Wide economic slack to keep Fed on buying track
WASHINGTON (Reuters) - Improving prospects for the U.S. economy are not likely to divert the Federal Reserve from its plans to buy $600 billion worth of bonds as long as modest growth does little to dent high unemployment.
Analysts caught off guard by the Fed's downbeat view of the economy on Tuesday were forgetting the central bank's intense focus on how far the U.S. economy needs to go before reversing the setbacks of the recession and the financial crisis.
"We think it's going to be a very high bar for them not to do the full $600 billion," said Dean Maki of Barclays Capital. "To cut the program short, they would need much stronger data."
The Fed emphasized in a statement after its Tuesday meeting that while the economy is continuing to make progress, it is not growing at a rate sufficient to bring down unemployment.
A spate of recent surprisingly strong economic data and the prospect of new fiscal stimulus from a tax-cutting bill working its way through Congress have led some analysts to speculate that the central bank could curtail its bond buying plan.
However, the Fed is well short of where it wants to be in achieving its key objectives -- full employment and price stability.
The unemployment rate rose to 9.8 percent last month from 9.6 percent in October as employers added a meager 39,000 jobs. Officials view a rate between 5 percent and 6 percent as representing full employment.
At the same time underlying inflation as measured by the Fed's preferred gauge hit a record low of 0.9 percent in October. The Fed's implicit target would put that close to 2 percent.
After a loss of 8 million jobs during 2008-2009, the recovery in the eyes of top Fed officials has a long way to go. After a meeting in June, Fed officials said the downturn had been so severe, it could take the economy five to six years to fully return to normal levels of growth, employment and inflation.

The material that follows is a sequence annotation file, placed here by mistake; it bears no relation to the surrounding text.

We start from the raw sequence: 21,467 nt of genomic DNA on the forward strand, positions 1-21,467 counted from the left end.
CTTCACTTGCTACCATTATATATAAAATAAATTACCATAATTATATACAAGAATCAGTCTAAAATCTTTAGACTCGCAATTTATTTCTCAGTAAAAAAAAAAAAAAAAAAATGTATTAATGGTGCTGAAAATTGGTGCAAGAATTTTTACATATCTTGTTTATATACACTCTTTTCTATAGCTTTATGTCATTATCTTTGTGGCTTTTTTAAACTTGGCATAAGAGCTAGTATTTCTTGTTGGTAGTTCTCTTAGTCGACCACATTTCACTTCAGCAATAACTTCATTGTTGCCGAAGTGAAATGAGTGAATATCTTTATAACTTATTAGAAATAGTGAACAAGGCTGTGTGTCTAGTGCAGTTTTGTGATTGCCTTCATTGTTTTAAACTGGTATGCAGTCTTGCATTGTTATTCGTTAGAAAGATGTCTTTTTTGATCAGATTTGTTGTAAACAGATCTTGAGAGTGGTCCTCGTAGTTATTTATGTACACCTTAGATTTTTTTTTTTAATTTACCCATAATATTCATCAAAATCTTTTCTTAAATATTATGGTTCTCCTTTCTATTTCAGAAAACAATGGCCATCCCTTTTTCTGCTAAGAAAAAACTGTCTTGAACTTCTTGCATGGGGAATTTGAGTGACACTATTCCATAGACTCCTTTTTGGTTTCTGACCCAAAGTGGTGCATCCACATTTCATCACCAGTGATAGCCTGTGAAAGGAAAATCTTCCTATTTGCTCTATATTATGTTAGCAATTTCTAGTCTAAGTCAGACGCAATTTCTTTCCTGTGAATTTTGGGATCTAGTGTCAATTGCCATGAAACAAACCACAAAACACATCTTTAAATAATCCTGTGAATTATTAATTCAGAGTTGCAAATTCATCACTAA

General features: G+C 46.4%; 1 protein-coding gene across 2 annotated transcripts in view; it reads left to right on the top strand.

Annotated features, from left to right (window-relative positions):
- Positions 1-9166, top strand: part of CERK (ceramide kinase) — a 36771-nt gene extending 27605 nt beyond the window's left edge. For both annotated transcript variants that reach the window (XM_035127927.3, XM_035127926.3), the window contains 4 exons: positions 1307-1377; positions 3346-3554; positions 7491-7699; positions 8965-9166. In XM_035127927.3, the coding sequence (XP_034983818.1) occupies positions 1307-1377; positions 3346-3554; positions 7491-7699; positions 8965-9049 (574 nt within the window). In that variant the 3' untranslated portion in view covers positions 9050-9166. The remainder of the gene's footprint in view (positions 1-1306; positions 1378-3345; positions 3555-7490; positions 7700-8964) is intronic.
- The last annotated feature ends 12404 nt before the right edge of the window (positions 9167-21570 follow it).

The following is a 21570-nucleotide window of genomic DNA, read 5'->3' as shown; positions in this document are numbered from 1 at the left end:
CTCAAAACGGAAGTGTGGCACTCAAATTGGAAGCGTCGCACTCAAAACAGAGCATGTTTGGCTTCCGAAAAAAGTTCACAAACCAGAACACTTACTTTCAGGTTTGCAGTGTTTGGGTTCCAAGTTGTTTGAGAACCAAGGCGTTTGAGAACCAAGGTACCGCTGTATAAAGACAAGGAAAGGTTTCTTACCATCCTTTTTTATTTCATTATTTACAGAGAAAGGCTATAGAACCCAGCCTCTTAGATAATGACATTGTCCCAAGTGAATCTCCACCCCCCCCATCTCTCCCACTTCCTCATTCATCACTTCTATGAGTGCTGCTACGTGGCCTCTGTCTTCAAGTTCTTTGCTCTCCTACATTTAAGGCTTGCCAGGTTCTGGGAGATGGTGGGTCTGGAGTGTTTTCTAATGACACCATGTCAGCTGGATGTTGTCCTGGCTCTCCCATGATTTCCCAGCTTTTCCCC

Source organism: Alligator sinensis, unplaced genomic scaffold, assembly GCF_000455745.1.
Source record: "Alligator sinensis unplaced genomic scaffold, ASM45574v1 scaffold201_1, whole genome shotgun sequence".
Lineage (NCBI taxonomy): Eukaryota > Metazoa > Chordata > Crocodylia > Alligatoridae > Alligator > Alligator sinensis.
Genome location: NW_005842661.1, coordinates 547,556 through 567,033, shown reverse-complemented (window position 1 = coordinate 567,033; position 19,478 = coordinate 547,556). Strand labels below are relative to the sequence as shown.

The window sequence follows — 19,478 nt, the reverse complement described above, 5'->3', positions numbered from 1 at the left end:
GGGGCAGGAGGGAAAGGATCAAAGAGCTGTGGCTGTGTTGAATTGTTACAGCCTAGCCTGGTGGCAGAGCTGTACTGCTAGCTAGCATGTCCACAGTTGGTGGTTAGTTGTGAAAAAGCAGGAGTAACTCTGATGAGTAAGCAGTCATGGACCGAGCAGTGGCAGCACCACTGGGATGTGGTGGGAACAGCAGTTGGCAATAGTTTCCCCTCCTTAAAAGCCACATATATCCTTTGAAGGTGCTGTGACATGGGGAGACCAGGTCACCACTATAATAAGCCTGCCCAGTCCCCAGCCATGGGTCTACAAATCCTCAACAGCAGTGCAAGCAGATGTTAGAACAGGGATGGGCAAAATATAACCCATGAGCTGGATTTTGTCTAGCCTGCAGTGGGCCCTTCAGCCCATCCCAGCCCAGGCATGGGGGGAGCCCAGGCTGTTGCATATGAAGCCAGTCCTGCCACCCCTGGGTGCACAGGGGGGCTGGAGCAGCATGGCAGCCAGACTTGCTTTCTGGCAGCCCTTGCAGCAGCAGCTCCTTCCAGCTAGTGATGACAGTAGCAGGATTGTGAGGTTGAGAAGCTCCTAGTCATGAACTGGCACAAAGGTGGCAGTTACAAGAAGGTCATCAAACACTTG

"The unemployment rate is just not going down," Bernanke told the CBS News program "60 Minutes" eight days before this month's Fed meeting. "Unemployment is just about the same as it was in mid-2009, when the economy started growing. So, that's a major concern."
NO INFLATION WORRIES YET
Some analysts argue the Fed is endangering the recovery by ignoring the improving outlook, and they point to a sharp increase in bond yields as a danger sign of worries that the Fed is throwing fuel on a fire that could get out of hand.
A Reuters poll conducted after the Fed's meeting on Tuesday found that only five of 16 primary dealers think the central bank might expand the bond buying program beyond its expiration in mid-2011, down from 12 of 16 a month ago.
"Once investors fear the Fed is too focused on carrying out QE2 and not enough on the risks of future inflation, it sets the stage for a sell-off in bonds that could escalate globally," said Bernard Baumohl of Economic Outlook Group in Princeton, New Jersey.
Fed policymakers have consistently argued that rock bottom overnight borrowing costs, a first round of $1.7 trillion in long-term asset purchases, and now the second bout of bond buying will not ignite an inflation inferno because there is so much slack in the economy and therefore ample room for growth.
The central bank has also spent considerable political capital in committing to renewed easing, encountering harsh international and domestic political criticism. Several members of the Fed's policy-setting panel have openly expressed skepticism about the program as well.
While the Fed's somber tone on Tuesday surprised many economists who expected a bigger nod to signs the recovery was perking up, the central bank likely wanted to be careful not to say anything to suggest its resolve was wavering in pushing forward on its second round of so-called quantitative easing.
"The Fed was never going to perform a u-turn and shrink the size of QE2 just six weeks after announcing it," said Paul Dales, an economist for Capital Economics in Toronto.
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